• By: OLM Staff

Takin’ Care of Business with Buffy & Bachman

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Photos by Marc Bourget

When you picture 76-year-old folk music legend you probably don’t imagine somebody dressed in pleather, wailing electric guitar solos, Dj master mixing and a hurricane force of energy that tears up the stage like a 20-year-old over-caffeinated aerobics instructor. For over half a decade, Buffy Sainte-Marie has shown time and again that definitions are best left in the dictionary.

As if accentuating this fact, “I’m cutting my own way / through my own day / and all I dare say is / it’s my own” were the words she chose to begin last night’s NAC Canada Scene concert with.  

How do you even begin to describe the ever shifting Canadian cultural icon? She doesn’t slow down long enough for you to catch up.

If you try to box her in she’ll bust through the walls. Pin her down and she’ll pop back up. Labels are something to rip off and burn. Try to make her walk one road and she’ll pave five more. To some she’s strumming her six string acoustic in New York’s Greenwich Village at the height of the 1960's folk scene. To others she’s remembered alongside a giant yellow bird, a cookie gobbling monster and Mr. Snuffleupagus. She’s an activist of Indigenous rights. She’s an Oscar winner blacklisted by Hoover and Nixon. Lately she’s reinvented herself yet again by fusing her message with electronica on her Polarias Prize winning “Power in the Blood”.

“Lift your heart to your own home planet. What do you see? What is your attitude? Are you here to improve or damn it? Look right now and you will see we’re only here by the skin of our teeth as it is so take heart and take care of your link with life,” Sainte-Marie told the Nation Saturday afternoon as she kicked off Canada’s next 150-years. From the Hill to the newly unveiled National Arts Centre, she continued to explore themes of love, war, and our relationships with nature and one another in a powerful performance that proved she doesn’t just have a lot of gas left in the tank but at least a couple more engines back in the garage!

“Oh, we’re going to have some fun tonight,” the musician said with a beaming smile after a she was met with a standing ovation when she walked onto the stage.

What proceed was a show as eclectic as the woman herself jumping from songs from her days at the forefront of the folk-revival (“Universal Soilder”, “My Country Tis of Thy People”), cuts from her coming album Medicine Songs and her newfound foray into electronic beats with former A Tribe Called Red member DJ Shub. Saint-Marie parked herself alongside the turntable and sang along to the mix of “Working for the Government”. but she also came to rock. Who better to call upon to take care of that business than rocker Randy Bachman?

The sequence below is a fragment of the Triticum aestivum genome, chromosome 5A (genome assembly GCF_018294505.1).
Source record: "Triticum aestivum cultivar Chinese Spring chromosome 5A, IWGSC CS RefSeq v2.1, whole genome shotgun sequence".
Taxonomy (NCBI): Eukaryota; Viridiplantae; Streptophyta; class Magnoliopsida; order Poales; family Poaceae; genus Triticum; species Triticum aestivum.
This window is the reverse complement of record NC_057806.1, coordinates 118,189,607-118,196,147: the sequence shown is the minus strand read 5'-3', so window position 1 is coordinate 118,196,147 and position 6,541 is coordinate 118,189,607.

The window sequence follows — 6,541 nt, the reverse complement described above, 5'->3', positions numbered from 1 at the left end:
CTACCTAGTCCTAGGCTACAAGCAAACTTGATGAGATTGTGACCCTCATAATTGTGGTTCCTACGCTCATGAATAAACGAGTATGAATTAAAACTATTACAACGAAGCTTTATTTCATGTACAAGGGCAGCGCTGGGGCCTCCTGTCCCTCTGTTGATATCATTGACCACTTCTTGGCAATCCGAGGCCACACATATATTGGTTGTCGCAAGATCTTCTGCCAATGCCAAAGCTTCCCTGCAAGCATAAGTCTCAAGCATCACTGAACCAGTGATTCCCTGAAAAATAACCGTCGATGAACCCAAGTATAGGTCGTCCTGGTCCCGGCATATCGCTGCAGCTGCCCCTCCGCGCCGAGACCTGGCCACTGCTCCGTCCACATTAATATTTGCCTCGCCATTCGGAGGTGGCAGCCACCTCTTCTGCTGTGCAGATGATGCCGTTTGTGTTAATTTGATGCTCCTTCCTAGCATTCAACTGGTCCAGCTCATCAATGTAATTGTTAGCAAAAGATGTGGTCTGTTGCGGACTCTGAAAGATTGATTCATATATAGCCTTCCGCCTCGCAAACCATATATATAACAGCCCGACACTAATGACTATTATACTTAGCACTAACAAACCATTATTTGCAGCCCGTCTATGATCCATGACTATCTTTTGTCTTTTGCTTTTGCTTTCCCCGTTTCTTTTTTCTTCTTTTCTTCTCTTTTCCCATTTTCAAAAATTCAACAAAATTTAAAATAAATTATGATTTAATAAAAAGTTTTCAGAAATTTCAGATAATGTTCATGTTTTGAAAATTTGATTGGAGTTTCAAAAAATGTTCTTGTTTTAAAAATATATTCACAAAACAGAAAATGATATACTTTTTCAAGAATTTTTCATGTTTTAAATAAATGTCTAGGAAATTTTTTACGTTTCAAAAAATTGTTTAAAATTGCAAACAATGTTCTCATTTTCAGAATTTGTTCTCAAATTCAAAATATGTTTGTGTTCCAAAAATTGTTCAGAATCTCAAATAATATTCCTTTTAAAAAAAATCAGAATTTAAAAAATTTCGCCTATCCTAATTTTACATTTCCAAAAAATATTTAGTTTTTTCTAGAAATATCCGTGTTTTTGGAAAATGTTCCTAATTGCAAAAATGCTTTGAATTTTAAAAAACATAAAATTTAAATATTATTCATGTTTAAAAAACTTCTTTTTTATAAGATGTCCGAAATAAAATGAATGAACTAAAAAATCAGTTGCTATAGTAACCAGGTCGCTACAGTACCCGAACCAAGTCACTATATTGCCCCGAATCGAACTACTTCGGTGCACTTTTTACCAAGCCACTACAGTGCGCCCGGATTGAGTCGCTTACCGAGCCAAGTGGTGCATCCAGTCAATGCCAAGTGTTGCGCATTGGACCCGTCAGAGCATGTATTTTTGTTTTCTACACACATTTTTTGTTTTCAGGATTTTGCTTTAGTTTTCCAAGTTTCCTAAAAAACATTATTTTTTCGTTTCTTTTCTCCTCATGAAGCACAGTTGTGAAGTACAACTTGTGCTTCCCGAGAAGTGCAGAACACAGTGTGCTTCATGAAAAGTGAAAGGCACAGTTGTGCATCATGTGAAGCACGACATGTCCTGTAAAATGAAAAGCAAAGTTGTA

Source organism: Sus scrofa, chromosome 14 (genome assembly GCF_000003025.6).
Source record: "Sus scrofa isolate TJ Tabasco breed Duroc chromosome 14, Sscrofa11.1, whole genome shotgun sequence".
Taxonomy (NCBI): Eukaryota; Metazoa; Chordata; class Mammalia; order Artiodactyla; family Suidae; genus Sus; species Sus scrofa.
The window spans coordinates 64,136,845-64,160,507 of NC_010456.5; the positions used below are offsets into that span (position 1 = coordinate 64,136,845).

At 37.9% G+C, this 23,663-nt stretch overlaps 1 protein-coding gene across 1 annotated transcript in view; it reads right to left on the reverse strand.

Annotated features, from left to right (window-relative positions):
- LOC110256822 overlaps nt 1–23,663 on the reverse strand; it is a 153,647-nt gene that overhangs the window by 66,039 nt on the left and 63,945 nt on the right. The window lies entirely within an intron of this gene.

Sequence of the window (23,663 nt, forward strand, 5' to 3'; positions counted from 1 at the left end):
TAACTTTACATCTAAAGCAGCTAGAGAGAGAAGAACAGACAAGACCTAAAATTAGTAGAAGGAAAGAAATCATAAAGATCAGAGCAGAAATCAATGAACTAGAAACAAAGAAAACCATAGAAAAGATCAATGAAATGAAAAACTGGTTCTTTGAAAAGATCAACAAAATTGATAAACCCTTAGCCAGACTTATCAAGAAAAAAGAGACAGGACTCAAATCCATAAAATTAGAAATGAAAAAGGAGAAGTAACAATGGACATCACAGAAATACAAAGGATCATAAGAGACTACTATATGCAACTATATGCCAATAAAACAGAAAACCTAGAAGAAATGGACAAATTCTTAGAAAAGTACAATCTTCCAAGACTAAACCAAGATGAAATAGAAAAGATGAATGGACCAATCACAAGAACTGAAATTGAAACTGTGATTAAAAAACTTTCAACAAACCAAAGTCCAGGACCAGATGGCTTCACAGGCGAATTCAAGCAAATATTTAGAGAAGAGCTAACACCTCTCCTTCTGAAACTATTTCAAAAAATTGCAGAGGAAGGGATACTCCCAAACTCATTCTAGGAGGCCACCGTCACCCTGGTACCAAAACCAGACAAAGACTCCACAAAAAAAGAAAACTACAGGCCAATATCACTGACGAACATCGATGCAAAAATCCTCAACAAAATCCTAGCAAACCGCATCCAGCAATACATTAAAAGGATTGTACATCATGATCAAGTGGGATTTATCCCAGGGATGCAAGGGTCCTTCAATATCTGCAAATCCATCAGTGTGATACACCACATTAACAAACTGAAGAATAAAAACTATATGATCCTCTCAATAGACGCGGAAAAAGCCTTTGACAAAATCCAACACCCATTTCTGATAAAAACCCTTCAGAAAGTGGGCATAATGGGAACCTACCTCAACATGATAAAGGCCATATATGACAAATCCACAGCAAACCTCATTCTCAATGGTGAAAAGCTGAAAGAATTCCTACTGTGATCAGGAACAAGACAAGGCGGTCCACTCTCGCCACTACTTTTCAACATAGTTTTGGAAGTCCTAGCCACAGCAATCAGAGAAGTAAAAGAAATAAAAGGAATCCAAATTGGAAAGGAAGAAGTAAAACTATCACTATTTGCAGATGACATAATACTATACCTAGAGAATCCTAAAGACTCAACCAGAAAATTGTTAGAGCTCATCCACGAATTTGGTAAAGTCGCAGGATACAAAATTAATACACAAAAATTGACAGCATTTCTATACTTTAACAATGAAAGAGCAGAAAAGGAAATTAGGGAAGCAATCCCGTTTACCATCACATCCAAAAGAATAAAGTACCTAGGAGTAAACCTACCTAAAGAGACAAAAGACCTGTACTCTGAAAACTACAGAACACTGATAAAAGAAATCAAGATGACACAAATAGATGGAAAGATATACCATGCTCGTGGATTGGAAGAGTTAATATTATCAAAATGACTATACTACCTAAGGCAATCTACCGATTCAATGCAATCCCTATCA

Despite both having come up in the same era, albeit two different musical paths, the “sweet little Cree from over the border” and The Guess Who guitarist had never performed together on stage until last night. The sold-out NAC crowd would be treated to an alternate reality, Bachman-Buffy Overdrive, if you will, that left them simultaneously wanting more and wondering, well, what if?

The duo revealed an unreleased song they wrote together, a jazzy gem of a tune called “Stormy Weather Guy”, and then continued to duet on Sainte-Marie’s Oscar-winning classic “Up Where We Belong”. Bachman sliced into the ZZ Top hit “I’m Bad, I’m Nationwide” before all joined in for “Takin’ Care of Business”, Buffy gleefully banging a tambourine in the background as Randy unleashed his guitar on a crowd that had now found their dancing feet. Thankfully Southam Hall now has those wider aisles.

The final half of the set focused on a reconciliation. Though the country has placed owning up for past mistakes made against our Indigenous people at the forefront of the Nation’s consciousness, Sainte-Marie has been waiting there for Canada to catch up for decades. Putting an exclamation point on Prime Minister Justin Trudeau’s Canada Day speech, she dedicated “Starwalker” to the past and, hopefully looking ahead, informed the future that “we’ve got a lot of work to do in the next 150 years.”

It's My Way
You Got to Run
No No Keshagesh
Working for the Government (/w DJ Shub)
DJ Shub solo
Power in the Blood
Universal soldier
Generation Am
Until It’s Time
Something to Relax My Mind
Sweet Little Vera
Stormy Weather Guy (/w Randy Bachman)
Up Where We Belong (/w Randy Bachman)
I’m Bad, I’m Nationwide (/w Randy Bachman)
Takin Care of Business (/w Randy Bachman)
Bury My Heart at Wounded Knee
War Racket
My Country Tis of Thy People

Carry It On